The main caveat I’ll note when comparing across the industry is how revenue is one of many metrics used to gauge financial strength. I’d prefer profitability when available, however Microsoft does not report this granularity for Xbox alone.

That doesn’t mean we can’t glean anything on Xbox’s profit contribution from this recent report. The broader segment of More Personal Computing (MPC) experienced an operating income decline of 5% as expenses rose 8%. Microsoft called out Windows, Search and news advertising as main drivers of this weakening profit dynamic, which indicates that gaming’s contribution likely remained consistent. Which I’d say is good news, especially for the cost of making consoles.

For the quarter ending June 2022, both of Xbox’s main segments of Xbox Content & Services and Xbox Hardware suffered declines. Although the latter was more precipitous, neither was very concerning to me because of where we are in the broader cycle plus supply conditions being nowhere near normal.

Starting with Content & Services, this segment contributed 6% lower sales than a year ago. Which, like total Xbox revenue, was in-line with the company’s guidance and my own expectations. This equates to $2.77 billion in Q4, implying it contributed around 80% of the total. Another way to consider this is 4 out of every 5 dollars spent on Xbox was on software, downloadable content, subscriptions and non-hardware purchasing.

In fact, the latest annual contribution from Content & Services is a big positive for the Xbox brand. It’s now above $12.5 billion, or 77% of the total, a dollar figure which is actually up 3% compared to the prior year. That means despite weakness in the fourth quarter, Content & Services had its best fiscal year in reported history.

The main factor, of course, is Xbox Game Pass momentum and its proven impact on spending habits for ongoing subscribers. While executives refuse to share anything beyond the 25 million figure, I estimate it’s closer to 30 million by now. I’d wager it hasn’t breached that milestone. Because otherwise Microsoft would have said so!

There’s also the element of offerings like Xbox Cloud Gaming plus recent partnerships with companies like Epic Games and Samsung. Microsoft is benefiting from rounding out its ecosystem play and expanding how and where people play, which has a tangible effect on revenue growth even as individual title sales may slow.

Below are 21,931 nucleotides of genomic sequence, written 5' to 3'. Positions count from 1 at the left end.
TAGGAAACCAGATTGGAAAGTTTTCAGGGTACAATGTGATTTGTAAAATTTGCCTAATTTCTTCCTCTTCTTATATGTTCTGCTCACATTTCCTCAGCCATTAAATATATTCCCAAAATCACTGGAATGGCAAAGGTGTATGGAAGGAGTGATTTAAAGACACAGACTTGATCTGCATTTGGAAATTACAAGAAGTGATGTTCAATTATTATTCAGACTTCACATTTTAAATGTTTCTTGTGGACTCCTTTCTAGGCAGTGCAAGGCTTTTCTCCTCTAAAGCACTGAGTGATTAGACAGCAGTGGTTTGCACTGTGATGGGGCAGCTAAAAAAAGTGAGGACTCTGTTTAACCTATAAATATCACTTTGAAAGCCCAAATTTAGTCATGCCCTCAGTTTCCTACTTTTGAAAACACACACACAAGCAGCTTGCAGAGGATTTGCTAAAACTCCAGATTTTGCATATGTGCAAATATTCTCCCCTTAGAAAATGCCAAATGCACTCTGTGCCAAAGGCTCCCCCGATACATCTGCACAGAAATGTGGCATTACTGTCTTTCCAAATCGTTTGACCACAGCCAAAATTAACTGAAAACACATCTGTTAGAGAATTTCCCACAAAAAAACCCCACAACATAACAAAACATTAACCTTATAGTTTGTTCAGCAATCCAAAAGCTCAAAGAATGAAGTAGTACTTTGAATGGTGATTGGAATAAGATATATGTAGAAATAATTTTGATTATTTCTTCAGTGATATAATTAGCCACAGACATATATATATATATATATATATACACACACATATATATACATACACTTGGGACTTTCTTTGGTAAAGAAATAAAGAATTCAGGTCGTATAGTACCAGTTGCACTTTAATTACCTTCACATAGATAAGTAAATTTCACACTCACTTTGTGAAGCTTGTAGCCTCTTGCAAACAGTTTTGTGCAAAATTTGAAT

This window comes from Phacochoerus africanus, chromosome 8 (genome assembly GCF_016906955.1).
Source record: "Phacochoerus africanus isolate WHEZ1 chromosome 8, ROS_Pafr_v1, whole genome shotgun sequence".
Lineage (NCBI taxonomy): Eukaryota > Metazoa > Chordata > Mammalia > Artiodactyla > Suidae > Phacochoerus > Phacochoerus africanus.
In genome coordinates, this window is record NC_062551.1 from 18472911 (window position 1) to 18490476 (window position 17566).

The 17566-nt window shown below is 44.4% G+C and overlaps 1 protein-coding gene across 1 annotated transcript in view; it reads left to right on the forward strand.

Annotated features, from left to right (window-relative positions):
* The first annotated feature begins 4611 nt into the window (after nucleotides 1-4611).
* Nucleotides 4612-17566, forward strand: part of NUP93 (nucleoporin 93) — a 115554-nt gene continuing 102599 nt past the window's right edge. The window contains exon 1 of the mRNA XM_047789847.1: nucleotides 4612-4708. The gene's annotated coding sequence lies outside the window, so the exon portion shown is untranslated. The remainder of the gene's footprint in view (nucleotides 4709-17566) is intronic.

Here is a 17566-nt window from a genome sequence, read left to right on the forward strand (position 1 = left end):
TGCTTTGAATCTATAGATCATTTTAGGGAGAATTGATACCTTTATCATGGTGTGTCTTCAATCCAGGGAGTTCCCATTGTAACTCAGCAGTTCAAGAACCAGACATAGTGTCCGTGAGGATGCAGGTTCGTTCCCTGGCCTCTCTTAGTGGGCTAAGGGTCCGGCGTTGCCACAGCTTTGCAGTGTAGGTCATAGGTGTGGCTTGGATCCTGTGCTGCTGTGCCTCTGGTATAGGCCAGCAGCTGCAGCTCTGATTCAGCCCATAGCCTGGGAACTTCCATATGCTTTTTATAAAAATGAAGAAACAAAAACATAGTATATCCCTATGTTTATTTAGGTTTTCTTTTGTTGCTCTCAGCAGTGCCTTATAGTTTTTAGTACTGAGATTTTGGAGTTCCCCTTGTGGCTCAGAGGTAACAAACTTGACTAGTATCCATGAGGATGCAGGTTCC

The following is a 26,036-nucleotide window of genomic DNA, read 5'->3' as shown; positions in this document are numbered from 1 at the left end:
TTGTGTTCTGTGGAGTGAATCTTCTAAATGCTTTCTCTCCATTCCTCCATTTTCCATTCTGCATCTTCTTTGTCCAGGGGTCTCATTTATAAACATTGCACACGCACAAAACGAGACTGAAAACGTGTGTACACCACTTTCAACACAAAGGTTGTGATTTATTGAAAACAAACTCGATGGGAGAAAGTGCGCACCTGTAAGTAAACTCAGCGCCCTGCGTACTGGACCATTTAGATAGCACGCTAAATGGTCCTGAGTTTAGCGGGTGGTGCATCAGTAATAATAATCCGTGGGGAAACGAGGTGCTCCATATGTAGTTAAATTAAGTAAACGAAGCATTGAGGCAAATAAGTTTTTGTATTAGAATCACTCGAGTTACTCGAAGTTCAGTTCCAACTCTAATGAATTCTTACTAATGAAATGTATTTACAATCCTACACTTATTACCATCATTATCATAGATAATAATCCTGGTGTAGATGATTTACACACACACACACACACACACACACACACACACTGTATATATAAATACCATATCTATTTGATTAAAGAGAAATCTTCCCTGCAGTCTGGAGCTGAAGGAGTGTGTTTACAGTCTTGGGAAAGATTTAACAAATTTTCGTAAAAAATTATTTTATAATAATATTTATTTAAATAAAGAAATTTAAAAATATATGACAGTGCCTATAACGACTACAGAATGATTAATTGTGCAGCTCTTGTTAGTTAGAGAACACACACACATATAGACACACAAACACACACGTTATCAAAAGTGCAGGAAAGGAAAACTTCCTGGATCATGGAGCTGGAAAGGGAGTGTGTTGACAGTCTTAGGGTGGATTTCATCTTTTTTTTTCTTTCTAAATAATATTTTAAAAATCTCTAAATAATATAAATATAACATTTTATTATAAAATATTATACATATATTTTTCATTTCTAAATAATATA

“We’ve partnered with Epic Games to make Fortnite available for free via browser,” noted Nadella in an example of this strategy. “Over 4 million people have streamed the game to date, including over 1 million who were new to our ecosystem.”

Hardware is proving to be the more challenging business line for Xbox, declining 11% in the quarter to under $680 million. That’s the second lowest output in the past seven quarters, no doubt impacted by higher margins and continuously low availability of the premium Xbox Series X version.

Along the lines of its counterpart, the annual numbers are more reassuring. Microsoft generated $3.7 billion from Xbox console sales in fiscal 2022, which is up from $3.2 billion previously. That’s a gain of nearly 16%. This is mainly due to excellent performance during the initial stages of this fiscal year, meaning hardware has trailed off recently.

That’s not to say demand isn’t there. It’s mainly that Xbox is selling its lower-priced SKU, which doesn’t boost the top-line as much. Last quarter, I posited that lifetime unit sales of Xbox Series X|S could be between 14 million and 14.5 million. After this latest period, I’m estimating it at 16 million to 16.5 million.

It’s unfortunate we don’t know for sure, especially since Sony and Nintendo are more transparent.

The last numbers I’ll cover before wrapping up are for Microsoft as a whole. The firm generated $51.9 billion in revenue, up 12%. Operating profit reached $20.5 billion, or an increase of 8%. Quarterly sales from Microsoft Cloud moved past $25 billion for the first time ever, jumping 28% year-on-year.

Focusing on the More Personal Computing (MPC) business unit, it was responsible for $14.4 billion in sales. This means Xbox, at $3.45 billion, made up almost a quarter of the segment’s total.

These results are quite staggering as the company benefited greatly from hybrid working models and enterprise cloud usage. Still, quarterly revenue and earnings both missed analyst consensus estimates.